HIMYM Series Finale Recap
Spoiler Alert! Do not read this post if you haven’t watched the HIMYM series finale.
I just don’t know what to think. I came in with just two things in mind last night as I was knotting my ducky tie, wishing I had a tall glass of tantrum preparing for the HIMYM series finale. 1) Enjoy the episode, because in the end it was all about the entire journey. 2) Just don’t let Ted end up with Robin.
Unlike most diehards, who went straight to social media blasting that final episode, I wanted to be sure to take time and process. After discussing with a few friends, we all came to the general consensus that we’re just torn and here’s why.
For 9 years we were led to believe that this story was like many stories of our own, about Ted Mosby who was just searching for the love of his life. Sure from the initial episode we were introduced to Robin Scherbatsky who at the time seemed like the obvious answer to Ted’s romantic riddle. But immediately it was established that she was always referred to as Aunt Robin and while we saw Ted and Robin fall in and out of love a couple times we knew it would and should never be.
That belief was reinforced when the show introduced the obvious pairing of Robin and Barney. They both loved scotch, cigars, and authentically each other. After almost seven seasons of Barney hilariously whoring himself out to a cavalcade of women, he had finally grown up and met the one. Even in that penultimate episode, when he wavered leading up to wedding, he found redemption in Robin, just as Ted found redemption in letting the false hope of Robin go. This was a huge maturation moment for Barney and Ted, whose characters both had remained relatively flat throughout the series.
Barney and Robin separating tore down the nine seasons it took for Barney to reach redemption. Sure you can throw in fatherhood, the vow he makes to his newborn daughter as a forced cop out happy ending to his story, but who’s to say he doesn’t turn back on that promise as well?
The separation of course was necessary to make way for Ted and Robin to reunite, which as it turns out, was the whole impetus behind the “How I Met Your Mother” story time with his kids. If we’re going to continue along the mindset of “This is what the fairytale ending should have looked like,” then give the fans the ending they’ve been patiently waiting for, Ted ends up with, and only with, Tracy McConnell (the mother).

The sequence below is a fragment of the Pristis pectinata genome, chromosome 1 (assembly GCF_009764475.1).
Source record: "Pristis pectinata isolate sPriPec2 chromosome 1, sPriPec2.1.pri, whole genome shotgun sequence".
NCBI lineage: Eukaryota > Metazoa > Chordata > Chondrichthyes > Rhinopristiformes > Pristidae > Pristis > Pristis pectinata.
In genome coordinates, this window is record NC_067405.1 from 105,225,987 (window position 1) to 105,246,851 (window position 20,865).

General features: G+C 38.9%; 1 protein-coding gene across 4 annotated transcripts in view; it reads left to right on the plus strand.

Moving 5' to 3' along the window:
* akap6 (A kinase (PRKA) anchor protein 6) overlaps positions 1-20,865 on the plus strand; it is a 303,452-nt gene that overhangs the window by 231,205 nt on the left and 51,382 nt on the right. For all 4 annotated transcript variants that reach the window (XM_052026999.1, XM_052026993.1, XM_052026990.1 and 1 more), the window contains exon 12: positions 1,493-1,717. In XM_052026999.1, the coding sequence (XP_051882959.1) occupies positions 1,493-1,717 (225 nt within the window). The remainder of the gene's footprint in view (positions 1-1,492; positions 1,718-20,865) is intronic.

Now the reason I’m torn. I wanted to put faith into Carter Bays and Craig Thomas because they’ve managed to allow me to enjoy the journey, as I’ve said multiple times. See, this show thrived off its ability to capture both the hilarious, and also realistically sometimes tragic, elements of life in your late 20’s – mid 30’s. My favorite episode is still “Bad News,” when Lilly breaks it to Marshall that his father had passed away. It was brilliant how, throughout the episode, subtle numerical hints were laced counting down to Marvin’s passing, and even more brilliant was the scene where Lilly finally breaks the news.
I get that Bays and Thomas wanted to make this final episode once again capture the realities of heartbreak (the mother dying, and Robin and Barney’s separation), awkwardness (being around an ex is never the same), and the erosion of friendship over time (in this gang never being the same). But honestly, it felt cheapened by having all of this being crammed into an hour long broadcast (yes I know they were technically two separate episodes) after a full season revolving around one weekend, and nine seasons arriving up to that point. Instead of a light hearted trip down memory lane filled with cameos, inside jokes and gimmicks, and the ending we all wanted, it became a continual wave of depressing moments until it just no longer mattered any more.
But ultimately, I would argue, that while it’s great to introduce real life pain, sadness, and growth into television, in the end, television, as it was always meant to be, and sitcoms in particular, exist to serve as an escape. Sitcoms are meant to serve as one of the last vestiges of hope, where characters that we’ve so emotionally invested in over nearly a decade may occasionally stumble, but ultimately find peace. Because while we may not always pull through, these fictional characters can, and for 30 minutes to an hour remind us, fool us, or inspire us into believing that we can make it too. We want the realism during the journey, but we want the fairytale in the finale. Otherwise, you just feel like this:
Don’t get me wrong, I still love this show in its entirety. It’s become one of those shows like Seinfeld or Scrubs, where you can catch a random re-run at any point in time and enjoy it with a nostalgic eye and careless gaze. But the HIMYM Series Finale won’t make me go back and re-watch the entire saga chronologically because, sadly, I no longer share that same emotional tie to these characters.